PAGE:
Ryanair cut its forecast for full-year profit for the second time in three months on Friday, this time blaming lower-than-expected winter fares, and said it cannot rule out a further downgrade if Brexit causes unexpected developments.
Europe's largest low-cost carrier now expects profit after tax for its financial year to March 31 — excluding start-up losses at its Laudamotion unit — of between 1 billion euros ($1.14 billion) and 1.1 billion euros, compared to a previous estimate of 1.1 billion euros to 1.2 billion euros.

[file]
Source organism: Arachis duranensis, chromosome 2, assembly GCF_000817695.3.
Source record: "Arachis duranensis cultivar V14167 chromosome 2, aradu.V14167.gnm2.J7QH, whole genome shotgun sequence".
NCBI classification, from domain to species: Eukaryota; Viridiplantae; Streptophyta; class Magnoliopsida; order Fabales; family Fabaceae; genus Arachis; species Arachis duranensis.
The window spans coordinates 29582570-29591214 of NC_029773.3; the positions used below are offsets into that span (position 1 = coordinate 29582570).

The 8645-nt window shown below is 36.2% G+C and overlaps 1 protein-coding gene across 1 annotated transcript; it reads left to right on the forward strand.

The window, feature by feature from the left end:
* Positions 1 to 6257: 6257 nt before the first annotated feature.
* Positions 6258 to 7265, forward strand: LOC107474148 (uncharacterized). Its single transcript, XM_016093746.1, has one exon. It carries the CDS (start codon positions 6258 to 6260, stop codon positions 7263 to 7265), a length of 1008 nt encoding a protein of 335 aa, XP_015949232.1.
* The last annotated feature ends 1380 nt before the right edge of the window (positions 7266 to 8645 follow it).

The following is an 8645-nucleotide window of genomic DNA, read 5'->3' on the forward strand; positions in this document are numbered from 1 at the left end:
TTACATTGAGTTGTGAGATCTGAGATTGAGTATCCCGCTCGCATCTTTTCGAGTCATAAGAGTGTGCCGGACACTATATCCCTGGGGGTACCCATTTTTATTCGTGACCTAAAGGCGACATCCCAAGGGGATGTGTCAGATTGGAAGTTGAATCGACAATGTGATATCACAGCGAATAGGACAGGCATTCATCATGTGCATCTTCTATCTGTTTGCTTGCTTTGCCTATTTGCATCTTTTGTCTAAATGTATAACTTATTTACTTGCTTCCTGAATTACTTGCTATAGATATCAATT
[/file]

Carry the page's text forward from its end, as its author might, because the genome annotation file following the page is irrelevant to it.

The Irish airline had originally forecast profits of 1.25 to 1.35 billion euros before October's profit warning took account of a series of strikes across Europe during the summer that hit traffic and bookings, but have since subsided.
On Friday, Ryanair lay the blame squarely on lower than expected fares in the second half of its financial year. Those fares were set to fall by 7 percent, rather than the 2 percent previously flagged, due to short-haul overcapacity in Europe, it said.